Logan County sees first death from H1N1
By ALYSSA HARVEY, The Daily News, email@example.com
Saturday, November 21, 2009 12:07 AM CST
State and local health officials have reported the first H1N1-related death in Logan County.
The man, who was in his 50s, had few underlying medical conditions, local infectious disease physician Rebecca Shadowen said.
“He had rapid onset respiratory failure,” she said. “Despite all efforts, he did not survive.”
The man’s death follows that of an 18-year-old Allen County woman with few underlying health problems. She was the first confirmed H1N1 death in Allen County, Shadowen said.
“We regret any losses to this disease or any serious infections,” she said.
Shadowen said it is imperative that people try to prevent the spread of flu, whether it is H1N1 or the seasonal flu.
“That means stay home when we’re sick, seek medical care when we’re ill, do proper social etiquette - which is cough or sneeze in your sleeve, wash your hands frequently and avoid others when you’re sick,” she said. “This underscores the potential value of the vaccination program for H1N1 and seasonal flu.”
Teresa Casey, nurse program manager for the communicable disease team at the Barren River District Health Department, added that people should avoid touching their eyes, nose or mouth after touching other surfaces and not travel, particularly with the approaching holidays.
“That’s an easy way to spread germs,” she said. “If you’re not well, don’t travel, whether it’s across town or across the country.”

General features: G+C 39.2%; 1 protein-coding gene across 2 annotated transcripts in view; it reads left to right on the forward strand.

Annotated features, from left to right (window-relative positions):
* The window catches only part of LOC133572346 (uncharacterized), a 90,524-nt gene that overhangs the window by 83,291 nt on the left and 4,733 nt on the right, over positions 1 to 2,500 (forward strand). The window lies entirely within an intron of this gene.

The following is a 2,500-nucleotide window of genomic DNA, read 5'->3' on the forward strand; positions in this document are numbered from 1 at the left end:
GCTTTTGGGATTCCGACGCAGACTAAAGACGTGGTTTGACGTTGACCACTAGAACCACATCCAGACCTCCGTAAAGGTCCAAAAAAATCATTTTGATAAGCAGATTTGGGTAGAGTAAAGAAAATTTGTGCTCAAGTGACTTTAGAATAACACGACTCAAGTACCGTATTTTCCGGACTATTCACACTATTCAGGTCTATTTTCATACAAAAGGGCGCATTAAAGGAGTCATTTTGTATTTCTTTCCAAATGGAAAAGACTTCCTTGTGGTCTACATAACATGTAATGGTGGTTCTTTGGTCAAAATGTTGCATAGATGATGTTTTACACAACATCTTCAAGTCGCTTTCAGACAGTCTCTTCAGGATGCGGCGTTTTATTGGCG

More than 4,856 people in the eight-county district - Barren, Butler, Edmonson, Hart, Logan, Metcalfe, Simpson and Warren counties - received the H1N1 vaccine during clinics last weekend, Casey said. Upcoming flu clinics are already full.
“We are expecting weekly allotments of flu vaccines,” she said. “As we get those vaccines in, we will be planning further clinics.”
Shadowen recommends that people at high risk for H1N1 get the vaccine. This includes pregnant women, health care and emergency medical services workers, people caring for children younger than 6 months old, people ages 6 months to 24 years - particularly those with chronic health problems and people ages 25 to 64 with chronic health problems.
“We’re asking that people over the age of 65 delay getting the vaccine until after the first of the year in order to get the target groups taken care of first,” she said. “The government has made a commitment to make as much H1N1 vaccine for anyone who wants it.”
Shadowen said now is not the time for the public to panic about H1N1 or the vaccines.
“The actual number of cases has decreased within the last two weeks in our region even though we still have widespread activity,” she said. “This represents the natural course of a pandemic and has not deviated from the predictions of the national health care experts.”
— For more information, call Kentucky’s toll-free hot line at (877) 843-7727 from 7 a.m. to 9 p.m. daily,
visit healthalerts.ky.gov or follow KYHealthAlerts on Twitter.